Fed Rate Cut: Words Speak Louder than Actions and the Importance of Signalling Mechanism
The conventional wisdom says that it is the actions which matter more than words. Unless you are backing your words with tangible action on the ground, your words are completely hollow and no one will take mere words seriously. However, the last day of July was different from that perspective. It was a big event as the Federal Reserve cut interest rates for the first time in more than a decade. True, the move was widely expected and you may even argue that it was in the price. However, the market reaction to the rate cut was still unexpected as if the rate cut didn’t happen at all.
Fed’s first rate cut since it slashed rates to near zero in 2008 disappointed the markets because Fed Chairman didn’t make any attempt whatsoever to signal the beginning of an aggressive rate-cutting campaign. Some of the more optimistic market analysts were also expecting that the cut will be a little deeper that what Fed has announced. Irrespective of the reasons of market’s disappointment, the message was unambiguously clear. By the end of the day, the S&P 500 was down 1.1 percent and markets across the world are also under pressure.
There are three important take away from the market reaction and the most important is that more you feed the market; more it will need. Market didn’t look at directional shift and precautionary measure of rate cut by Fed (compared to this, 2008 and everything around Global Financial Crisis was a remedial effort) which in itself is a welcome move, but also the fact that Fed is clearly keeping an eye on possible disruptions in global linkages of US economy. The only thing market focused on was that it didn’t get what it wanted i.e. a firm assurance on more rate cuts in next twelve months.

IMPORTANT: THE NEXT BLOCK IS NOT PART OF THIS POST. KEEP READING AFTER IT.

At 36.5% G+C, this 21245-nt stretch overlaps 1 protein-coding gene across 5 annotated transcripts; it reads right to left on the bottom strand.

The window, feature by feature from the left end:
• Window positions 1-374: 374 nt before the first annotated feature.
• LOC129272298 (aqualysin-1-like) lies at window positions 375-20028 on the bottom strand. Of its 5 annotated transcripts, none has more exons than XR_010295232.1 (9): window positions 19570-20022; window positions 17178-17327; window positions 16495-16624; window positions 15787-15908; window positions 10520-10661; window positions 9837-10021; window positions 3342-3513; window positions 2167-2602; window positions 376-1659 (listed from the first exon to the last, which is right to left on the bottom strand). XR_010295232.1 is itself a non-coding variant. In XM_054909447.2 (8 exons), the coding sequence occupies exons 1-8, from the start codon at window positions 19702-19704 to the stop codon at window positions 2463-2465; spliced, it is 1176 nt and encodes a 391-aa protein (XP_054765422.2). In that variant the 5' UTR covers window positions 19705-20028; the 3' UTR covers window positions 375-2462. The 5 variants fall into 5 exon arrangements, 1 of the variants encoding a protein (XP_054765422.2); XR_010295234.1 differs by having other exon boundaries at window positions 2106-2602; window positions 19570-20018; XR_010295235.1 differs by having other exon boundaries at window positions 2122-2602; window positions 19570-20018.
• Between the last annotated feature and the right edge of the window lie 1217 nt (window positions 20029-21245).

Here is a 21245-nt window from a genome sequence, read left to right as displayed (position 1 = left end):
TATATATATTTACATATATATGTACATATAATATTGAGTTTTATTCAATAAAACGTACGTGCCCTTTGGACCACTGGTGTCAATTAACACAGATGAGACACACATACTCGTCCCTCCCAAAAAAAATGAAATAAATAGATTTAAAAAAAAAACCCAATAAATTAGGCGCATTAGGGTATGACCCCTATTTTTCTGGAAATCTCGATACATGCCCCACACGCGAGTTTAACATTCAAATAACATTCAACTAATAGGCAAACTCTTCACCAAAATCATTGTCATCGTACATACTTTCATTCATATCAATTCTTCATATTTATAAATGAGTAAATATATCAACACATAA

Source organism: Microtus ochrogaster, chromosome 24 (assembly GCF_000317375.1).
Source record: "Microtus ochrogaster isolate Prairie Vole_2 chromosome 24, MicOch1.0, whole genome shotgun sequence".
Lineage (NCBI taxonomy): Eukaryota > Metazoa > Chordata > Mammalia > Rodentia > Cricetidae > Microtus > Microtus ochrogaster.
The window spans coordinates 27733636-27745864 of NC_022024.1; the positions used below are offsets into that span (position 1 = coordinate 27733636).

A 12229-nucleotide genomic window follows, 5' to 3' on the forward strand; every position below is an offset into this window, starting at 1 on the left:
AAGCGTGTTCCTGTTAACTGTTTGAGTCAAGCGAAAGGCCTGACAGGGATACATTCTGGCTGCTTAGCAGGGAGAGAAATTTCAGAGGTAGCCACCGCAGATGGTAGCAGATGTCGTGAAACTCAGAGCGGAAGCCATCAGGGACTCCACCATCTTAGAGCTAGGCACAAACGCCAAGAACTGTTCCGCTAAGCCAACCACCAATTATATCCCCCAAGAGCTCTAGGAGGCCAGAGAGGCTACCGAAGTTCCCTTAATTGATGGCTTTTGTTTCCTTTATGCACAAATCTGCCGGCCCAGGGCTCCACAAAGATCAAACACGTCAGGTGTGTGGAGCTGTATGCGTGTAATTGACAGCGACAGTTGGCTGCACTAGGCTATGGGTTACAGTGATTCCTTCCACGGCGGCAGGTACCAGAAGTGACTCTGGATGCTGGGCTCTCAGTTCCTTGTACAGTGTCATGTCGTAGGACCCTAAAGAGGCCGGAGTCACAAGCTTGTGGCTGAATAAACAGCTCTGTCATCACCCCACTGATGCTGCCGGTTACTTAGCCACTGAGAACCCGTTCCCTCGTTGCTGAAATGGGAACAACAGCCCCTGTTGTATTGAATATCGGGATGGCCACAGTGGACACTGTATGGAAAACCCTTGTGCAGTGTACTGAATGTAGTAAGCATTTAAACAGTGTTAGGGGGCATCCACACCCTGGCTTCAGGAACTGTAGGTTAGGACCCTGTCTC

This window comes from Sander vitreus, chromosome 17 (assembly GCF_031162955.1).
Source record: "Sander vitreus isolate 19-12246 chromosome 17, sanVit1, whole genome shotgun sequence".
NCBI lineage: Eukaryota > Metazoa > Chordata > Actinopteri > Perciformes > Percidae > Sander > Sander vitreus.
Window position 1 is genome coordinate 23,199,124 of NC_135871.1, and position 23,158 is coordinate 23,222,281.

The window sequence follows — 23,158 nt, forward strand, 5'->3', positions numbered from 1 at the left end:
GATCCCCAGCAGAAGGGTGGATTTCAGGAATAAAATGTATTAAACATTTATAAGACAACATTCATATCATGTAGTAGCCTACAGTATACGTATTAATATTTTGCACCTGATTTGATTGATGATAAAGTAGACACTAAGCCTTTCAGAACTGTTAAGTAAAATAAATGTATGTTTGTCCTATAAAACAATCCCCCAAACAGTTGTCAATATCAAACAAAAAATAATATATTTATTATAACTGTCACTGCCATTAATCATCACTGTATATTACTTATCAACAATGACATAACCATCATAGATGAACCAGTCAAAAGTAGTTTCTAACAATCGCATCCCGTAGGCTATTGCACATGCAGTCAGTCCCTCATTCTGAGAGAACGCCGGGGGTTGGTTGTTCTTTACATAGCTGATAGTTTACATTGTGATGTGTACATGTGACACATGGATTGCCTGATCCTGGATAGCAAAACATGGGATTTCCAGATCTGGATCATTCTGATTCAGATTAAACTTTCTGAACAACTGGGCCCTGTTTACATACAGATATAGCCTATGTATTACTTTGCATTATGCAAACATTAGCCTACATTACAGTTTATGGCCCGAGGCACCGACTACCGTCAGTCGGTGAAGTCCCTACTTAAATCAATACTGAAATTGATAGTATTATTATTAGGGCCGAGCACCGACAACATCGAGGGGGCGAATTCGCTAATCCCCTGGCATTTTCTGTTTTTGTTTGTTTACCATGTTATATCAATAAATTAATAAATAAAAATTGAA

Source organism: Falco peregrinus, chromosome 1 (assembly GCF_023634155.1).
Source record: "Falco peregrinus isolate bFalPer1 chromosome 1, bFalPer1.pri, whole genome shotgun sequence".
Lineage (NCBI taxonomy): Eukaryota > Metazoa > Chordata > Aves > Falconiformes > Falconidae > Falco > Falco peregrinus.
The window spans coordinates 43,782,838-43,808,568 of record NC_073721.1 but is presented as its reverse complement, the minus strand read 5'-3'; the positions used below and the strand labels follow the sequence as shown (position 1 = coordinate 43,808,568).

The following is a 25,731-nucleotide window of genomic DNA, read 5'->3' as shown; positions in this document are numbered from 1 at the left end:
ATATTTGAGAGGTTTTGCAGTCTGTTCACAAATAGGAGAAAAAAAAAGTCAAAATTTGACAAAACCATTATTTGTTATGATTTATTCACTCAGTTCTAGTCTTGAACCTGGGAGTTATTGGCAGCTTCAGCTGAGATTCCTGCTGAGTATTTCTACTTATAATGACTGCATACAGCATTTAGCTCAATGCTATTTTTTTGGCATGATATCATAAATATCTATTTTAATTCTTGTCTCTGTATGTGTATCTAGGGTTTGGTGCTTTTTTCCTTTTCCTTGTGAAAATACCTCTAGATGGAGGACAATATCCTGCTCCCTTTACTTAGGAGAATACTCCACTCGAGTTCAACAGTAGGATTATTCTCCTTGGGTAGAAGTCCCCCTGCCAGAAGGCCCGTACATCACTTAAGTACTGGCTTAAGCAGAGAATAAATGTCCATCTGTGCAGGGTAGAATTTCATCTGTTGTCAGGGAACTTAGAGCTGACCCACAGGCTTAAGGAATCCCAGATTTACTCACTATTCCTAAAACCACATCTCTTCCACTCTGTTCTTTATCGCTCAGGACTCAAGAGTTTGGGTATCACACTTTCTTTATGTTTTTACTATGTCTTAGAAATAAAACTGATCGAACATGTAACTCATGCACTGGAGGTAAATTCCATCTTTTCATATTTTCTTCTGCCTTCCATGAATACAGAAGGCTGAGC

The other important message from market reaction is that we strongly believe that market is clearly in great need of external stimulus and that is not good news from the perspective of fundamentals. If market is disappointed that further rate cuts by Fed may not happen, one interpretation is that market does expect a further deterioration in macro environment which will necessitate these rate cuts. The important issue is that while rate cuts would help the economy and the markets in US surely, the dependence on these moves over short to medium term seems on the higher side, this is not a bright situation as such.
Finally, this market reaction can also be seen as an end result which didn’t achieve the desired objective for Fed. If Fed’s idea was to soothe the nerves for market participants, it didn’t work. Clearly it is very difficult to believe or even imagine that if there are negative developments in CY19 and CY20 such as a worsening trade war between US and China or more serious geopolitical conflicts, Fed will remain a mute spectator. In that case, markets may have clearly overreacted but Fed will have to share the blame to some extent for that.
A Fed Rate Cut which is first in more than ten years and the market reaction which followed was clearly the case when Fed’s words spoke louder than its actions instead of Fed’s actions speaking louder than its words. Market would be sincerely hoping that Fed doesn’t stick to its plan on rates and become further more accommodative.
EM Alpha LLC
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